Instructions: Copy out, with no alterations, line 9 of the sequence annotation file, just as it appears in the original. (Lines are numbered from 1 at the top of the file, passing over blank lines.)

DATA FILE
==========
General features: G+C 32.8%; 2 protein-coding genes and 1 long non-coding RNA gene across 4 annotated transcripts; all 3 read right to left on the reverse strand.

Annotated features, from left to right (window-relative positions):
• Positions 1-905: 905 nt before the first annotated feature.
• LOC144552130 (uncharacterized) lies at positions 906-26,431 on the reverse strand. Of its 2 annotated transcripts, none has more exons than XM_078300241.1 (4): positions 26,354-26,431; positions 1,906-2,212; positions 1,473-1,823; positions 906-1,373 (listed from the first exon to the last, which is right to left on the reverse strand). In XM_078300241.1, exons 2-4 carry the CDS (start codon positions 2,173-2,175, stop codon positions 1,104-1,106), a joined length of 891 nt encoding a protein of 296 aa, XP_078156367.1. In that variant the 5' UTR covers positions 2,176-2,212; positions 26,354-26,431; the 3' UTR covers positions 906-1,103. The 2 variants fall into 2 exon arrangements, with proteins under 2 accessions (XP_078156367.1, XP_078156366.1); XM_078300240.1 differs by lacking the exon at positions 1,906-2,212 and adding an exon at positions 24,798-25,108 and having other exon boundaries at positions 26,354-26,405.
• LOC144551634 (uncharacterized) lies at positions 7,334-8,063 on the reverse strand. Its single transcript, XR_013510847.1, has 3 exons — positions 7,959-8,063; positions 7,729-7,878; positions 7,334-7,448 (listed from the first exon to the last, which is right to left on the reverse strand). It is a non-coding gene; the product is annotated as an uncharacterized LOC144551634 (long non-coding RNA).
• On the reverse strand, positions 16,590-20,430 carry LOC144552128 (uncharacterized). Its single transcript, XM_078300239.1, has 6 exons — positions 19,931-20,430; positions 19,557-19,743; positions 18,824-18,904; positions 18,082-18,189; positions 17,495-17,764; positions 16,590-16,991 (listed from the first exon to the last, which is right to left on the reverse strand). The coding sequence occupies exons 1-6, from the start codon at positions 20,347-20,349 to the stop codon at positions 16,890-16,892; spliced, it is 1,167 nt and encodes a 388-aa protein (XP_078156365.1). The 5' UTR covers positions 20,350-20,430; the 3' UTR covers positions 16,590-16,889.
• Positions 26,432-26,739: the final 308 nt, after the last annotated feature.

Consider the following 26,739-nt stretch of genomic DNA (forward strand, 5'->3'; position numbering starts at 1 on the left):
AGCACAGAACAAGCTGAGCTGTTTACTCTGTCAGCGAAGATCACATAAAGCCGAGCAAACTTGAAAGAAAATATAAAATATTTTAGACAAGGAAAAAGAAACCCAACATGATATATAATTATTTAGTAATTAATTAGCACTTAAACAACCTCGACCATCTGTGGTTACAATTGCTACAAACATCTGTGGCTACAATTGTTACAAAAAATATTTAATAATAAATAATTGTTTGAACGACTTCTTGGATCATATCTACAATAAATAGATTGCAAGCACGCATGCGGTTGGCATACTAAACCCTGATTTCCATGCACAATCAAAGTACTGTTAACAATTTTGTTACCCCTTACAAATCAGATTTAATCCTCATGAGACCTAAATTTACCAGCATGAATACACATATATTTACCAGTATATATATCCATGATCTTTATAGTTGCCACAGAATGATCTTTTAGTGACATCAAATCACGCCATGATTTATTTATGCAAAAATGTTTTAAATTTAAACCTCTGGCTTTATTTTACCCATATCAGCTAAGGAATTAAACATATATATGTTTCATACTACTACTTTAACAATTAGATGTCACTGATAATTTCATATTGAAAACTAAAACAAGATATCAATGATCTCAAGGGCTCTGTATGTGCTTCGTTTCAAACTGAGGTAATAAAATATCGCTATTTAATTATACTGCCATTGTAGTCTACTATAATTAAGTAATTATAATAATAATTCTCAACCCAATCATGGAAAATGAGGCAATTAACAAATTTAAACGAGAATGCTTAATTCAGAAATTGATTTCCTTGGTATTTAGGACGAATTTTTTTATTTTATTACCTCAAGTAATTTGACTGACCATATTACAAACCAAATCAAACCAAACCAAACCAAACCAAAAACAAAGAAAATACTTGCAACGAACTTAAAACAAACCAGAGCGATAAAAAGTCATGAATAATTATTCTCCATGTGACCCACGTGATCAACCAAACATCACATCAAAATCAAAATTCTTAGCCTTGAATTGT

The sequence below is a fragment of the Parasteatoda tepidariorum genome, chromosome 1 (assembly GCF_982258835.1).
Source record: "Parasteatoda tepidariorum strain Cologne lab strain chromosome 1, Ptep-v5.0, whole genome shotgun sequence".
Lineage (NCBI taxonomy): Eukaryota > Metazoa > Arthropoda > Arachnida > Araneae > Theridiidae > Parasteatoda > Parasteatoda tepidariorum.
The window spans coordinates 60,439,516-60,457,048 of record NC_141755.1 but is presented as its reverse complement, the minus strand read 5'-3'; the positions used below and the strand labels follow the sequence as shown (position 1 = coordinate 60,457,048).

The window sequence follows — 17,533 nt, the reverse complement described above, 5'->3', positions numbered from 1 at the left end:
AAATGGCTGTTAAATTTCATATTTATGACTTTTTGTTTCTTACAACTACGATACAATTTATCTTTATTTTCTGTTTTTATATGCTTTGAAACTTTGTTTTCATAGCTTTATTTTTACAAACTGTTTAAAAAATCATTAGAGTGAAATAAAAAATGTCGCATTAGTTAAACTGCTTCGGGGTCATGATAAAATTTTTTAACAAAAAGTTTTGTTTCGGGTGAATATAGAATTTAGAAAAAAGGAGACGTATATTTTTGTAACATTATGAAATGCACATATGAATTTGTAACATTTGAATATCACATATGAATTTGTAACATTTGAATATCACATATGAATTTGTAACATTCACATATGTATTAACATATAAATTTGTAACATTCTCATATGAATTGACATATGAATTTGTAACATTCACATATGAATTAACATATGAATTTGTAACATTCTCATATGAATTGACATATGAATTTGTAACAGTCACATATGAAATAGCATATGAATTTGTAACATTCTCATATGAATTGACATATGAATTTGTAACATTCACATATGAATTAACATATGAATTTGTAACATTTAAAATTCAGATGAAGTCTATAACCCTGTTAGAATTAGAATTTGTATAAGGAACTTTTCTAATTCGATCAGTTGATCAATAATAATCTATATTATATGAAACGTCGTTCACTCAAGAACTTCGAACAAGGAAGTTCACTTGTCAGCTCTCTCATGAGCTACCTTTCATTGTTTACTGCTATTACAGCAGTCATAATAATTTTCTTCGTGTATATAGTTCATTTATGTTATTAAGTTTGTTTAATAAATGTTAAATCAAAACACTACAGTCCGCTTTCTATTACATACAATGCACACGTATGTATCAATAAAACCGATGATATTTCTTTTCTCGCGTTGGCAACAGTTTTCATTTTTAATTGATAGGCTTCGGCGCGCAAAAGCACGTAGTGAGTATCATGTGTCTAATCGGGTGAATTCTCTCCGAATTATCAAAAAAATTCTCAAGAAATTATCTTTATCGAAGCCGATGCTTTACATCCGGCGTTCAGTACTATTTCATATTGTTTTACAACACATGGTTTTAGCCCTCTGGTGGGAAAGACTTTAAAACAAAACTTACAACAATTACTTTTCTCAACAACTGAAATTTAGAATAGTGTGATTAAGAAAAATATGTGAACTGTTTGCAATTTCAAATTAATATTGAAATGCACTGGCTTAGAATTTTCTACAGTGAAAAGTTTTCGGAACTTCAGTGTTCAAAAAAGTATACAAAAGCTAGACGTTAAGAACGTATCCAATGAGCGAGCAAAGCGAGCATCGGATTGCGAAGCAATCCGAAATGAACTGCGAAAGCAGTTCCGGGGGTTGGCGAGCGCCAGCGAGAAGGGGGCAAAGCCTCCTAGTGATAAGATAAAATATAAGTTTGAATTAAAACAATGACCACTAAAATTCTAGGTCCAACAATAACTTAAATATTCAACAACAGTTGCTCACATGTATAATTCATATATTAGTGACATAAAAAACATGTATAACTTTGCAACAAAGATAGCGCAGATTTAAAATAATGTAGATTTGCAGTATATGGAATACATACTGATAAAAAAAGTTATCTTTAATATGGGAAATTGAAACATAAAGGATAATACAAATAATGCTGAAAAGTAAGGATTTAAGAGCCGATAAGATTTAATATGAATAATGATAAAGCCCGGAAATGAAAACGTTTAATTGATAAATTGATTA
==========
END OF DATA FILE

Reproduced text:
AGCACAGAACAAGCTGAGCTGTTTACTCTGTCAGCGAAGATCACATAAAGCCGAGCAAACTTGAAAGAAAATATAAAATATTTTAGACAAGGAAAAAGAAACCCAACATGATATATAATTATTTAGTAATTAATTAGCACTTAAACAACCTCGACCATCTGTGGTTACAATTGCTACAAACATCTGTGGCTACAATTGTTACAAAAAATATTTAATAATAAATAATTGTTTGAACGACTTCTTGGATCATATCTACAATAAATAGATTGCAAGCACGCATGCGGTTGGCATACTAAACCCTGATTTCCATGCACAATCAAAGTACTGTTAACAATTTTGTTACCCCTTACAAATCAGATTTAATCCTCATGAGACCTAAATTTACCAGCATGAATACACATATATTTACCAGTATATATATCCATGATCTTTATAGTTGCCACAGAATGATCTTTTAGTGACATCAAATCACGCCATGATTTATTTATGCAAAAATGTTTTAAATTTAAACCTCTGGCTTTATTTTACCCATATCAGCTAAGGAATTAAACATATATATGTTTCATACTACTACTTTAACAATTAGATGTCACTGATAATTTCATATTGAAAACTAAAACAAGATATCAATGATCTCAAGGGCTCTGTATGTGCTTCGTTTCAAACTGAGGTAATAAAATATCGCTATTTAATTATACTGCCATTGTAGTCTACTATAATTAAGTAATTATAATAATAATTCTCAACCCAATCATGGAAAATGAGGCAATTAACAAATTTAAACGAGAATGCTTAATTCAGAAATTGATTTCCTTGGTATTTAGGACGAATTTTTTTATTTTATTACCTCAAGTAATTTGACTGACCATATTACAAACCAAATCAAACCAAACCAAACCAAACCAAAAACAAAGAAAATACTTGCAACGAACTTAAAACAAACCAGAGCGATAAAAAGTCATGAATAATTATTCTCCATGTGACCCACGTGATCAACCAAACATCACATCAAAATCAAAATTCTTAGCCTTGAATTGT